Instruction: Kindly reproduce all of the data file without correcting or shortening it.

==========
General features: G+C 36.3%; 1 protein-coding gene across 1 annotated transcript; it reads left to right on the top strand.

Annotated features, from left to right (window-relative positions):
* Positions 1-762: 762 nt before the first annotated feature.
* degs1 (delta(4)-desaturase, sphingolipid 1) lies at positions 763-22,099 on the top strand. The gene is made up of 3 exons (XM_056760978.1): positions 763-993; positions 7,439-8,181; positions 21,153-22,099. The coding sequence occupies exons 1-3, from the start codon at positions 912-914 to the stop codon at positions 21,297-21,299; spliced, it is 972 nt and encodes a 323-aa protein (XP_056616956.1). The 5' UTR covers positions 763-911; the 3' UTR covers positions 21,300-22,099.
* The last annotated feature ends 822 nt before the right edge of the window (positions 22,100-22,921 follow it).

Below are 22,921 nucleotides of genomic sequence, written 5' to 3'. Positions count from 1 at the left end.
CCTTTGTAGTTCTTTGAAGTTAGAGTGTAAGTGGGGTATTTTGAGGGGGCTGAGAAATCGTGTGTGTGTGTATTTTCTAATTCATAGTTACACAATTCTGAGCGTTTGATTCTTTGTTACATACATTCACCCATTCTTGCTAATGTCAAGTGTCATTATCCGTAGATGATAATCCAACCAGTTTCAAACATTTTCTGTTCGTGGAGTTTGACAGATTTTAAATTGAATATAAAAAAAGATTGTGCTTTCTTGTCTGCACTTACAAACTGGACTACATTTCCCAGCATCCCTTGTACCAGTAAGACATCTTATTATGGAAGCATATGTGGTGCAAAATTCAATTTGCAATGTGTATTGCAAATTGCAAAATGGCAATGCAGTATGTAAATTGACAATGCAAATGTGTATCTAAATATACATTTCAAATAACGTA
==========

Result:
General features: G+C 36.3%; 1 protein-coding gene across 1 annotated transcript; it reads left to right on the top strand.

Annotated features, from left to right (window-relative positions):
* Positions 1-762: 762 nt before the first annotated feature.
* degs1 (delta(4)-desaturase, sphingolipid 1) lies at positions 763-22,099 on the top strand. The gene is made up of 3 exons (XM_056760978.1): positions 763-993; positions 7,439-8,181; positions 21,153-22,099. The coding sequence occupies exons 1-3, from the start codon at positions 912-914 to the stop codon at positions 21,297-21,299; spliced, it is 972 nt and encodes a 323-aa protein (XP_056616956.1). The 5' UTR covers positions 763-911; the 3' UTR covers positions 21,300-22,099.
* The last annotated feature ends 822 nt before the right edge of the window (positions 22,100-22,921 follow it).

Below are 22,921 nucleotides of genomic sequence, written 5' to 3'. Positions count from 1 at the left end.
CCTTTGTAGTTCTTTGAAGTTAGAGTGTAAGTGGGGTATTTTGAGGGGGCTGAGAAATCGTGTGTGTGTGTATTTTCTAATTCATAGTTACACAATTCTGAGCGTTTGATTCTTTGTTACATACATTCACCCATTCTTGCTAATGTCAAGTGTCATTATCCGTAGATGATAATCCAACCAGTTTCAAACATTTTCTGTTCGTGGAGTTTGACAGATTTTAAATTGAATATAAAAAAAGATTGTGCTTTCTTGTCTGCACTTACAAACTGGACTACATTTCCCAGCATCCCTTGTACCAGTAAGACATCTTATTATGGAAGCATATGTGGTGCAAAATTCAATTTGCAATGTGTATTGCAAATTGCAAAATGGCAATGCAGTATGTAAATTGACAATGCAAATGTGTATCTAAATATACATTTCAAATAACGTA